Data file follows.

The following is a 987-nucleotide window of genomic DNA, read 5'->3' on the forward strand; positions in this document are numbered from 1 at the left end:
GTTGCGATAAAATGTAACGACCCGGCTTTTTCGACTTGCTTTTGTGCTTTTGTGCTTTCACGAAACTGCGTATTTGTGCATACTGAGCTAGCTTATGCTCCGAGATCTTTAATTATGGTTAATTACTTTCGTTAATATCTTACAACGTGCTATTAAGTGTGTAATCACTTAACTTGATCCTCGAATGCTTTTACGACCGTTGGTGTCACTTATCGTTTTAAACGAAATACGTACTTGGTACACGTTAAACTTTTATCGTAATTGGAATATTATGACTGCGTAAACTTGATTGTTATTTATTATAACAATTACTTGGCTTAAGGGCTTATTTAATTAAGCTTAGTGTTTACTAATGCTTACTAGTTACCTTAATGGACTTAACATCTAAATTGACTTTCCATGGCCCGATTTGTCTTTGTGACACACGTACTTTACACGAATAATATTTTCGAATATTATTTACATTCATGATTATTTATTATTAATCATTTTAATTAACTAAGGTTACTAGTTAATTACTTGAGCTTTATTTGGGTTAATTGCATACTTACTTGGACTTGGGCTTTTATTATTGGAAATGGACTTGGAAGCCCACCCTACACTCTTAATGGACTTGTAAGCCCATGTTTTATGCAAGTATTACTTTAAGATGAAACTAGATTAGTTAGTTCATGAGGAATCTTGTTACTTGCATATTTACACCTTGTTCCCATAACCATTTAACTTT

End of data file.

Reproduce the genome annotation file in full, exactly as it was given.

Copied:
The following is a 987-nucleotide window of genomic DNA, read 5'->3' on the forward strand; positions in this document are numbered from 1 at the left end:
GTTGCGATAAAATGTAACGACCCGGCTTTTTCGACTTGCTTTTGTGCTTTTGTGCTTTCACGAAACTGCGTATTTGTGCATACTGAGCTAGCTTATGCTCCGAGATCTTTAATTATGGTTAATTACTTTCGTTAATATCTTACAACGTGCTATTAAGTGTGTAATCACTTAACTTGATCCTCGAATGCTTTTACGACCGTTGGTGTCACTTATCGTTTTAAACGAAATACGTACTTGGTACACGTTAAACTTTTATCGTAATTGGAATATTATGACTGCGTAAACTTGATTGTTATTTATTATAACAATTACTTGGCTTAAGGGCTTATTTAATTAAGCTTAGTGTTTACTAATGCTTACTAGTTACCTTAATGGACTTAACATCTAAATTGACTTTCCATGGCCCGATTTGTCTTTGTGACACACGTACTTTACACGAATAATATTTTCGAATATTATTTACATTCATGATTATTTATTATTAATCATTTTAATTAACTAAGGTTACTAGTTAATTACTTGAGCTTTATTTGGGTTAATTGCATACTTACTTGGACTTGGGCTTTTATTATTGGAAATGGACTTGGAAGCCCACCCTACACTCTTAATGGACTTGTAAGCCCATGTTTTATGCAAGTATTACTTTAAGATGAAACTAGATTAGTTAGTTCATGAGGAATCTTGTTACTTGCATATTTACACCTTGTTCCCATAACCATTTAACTTT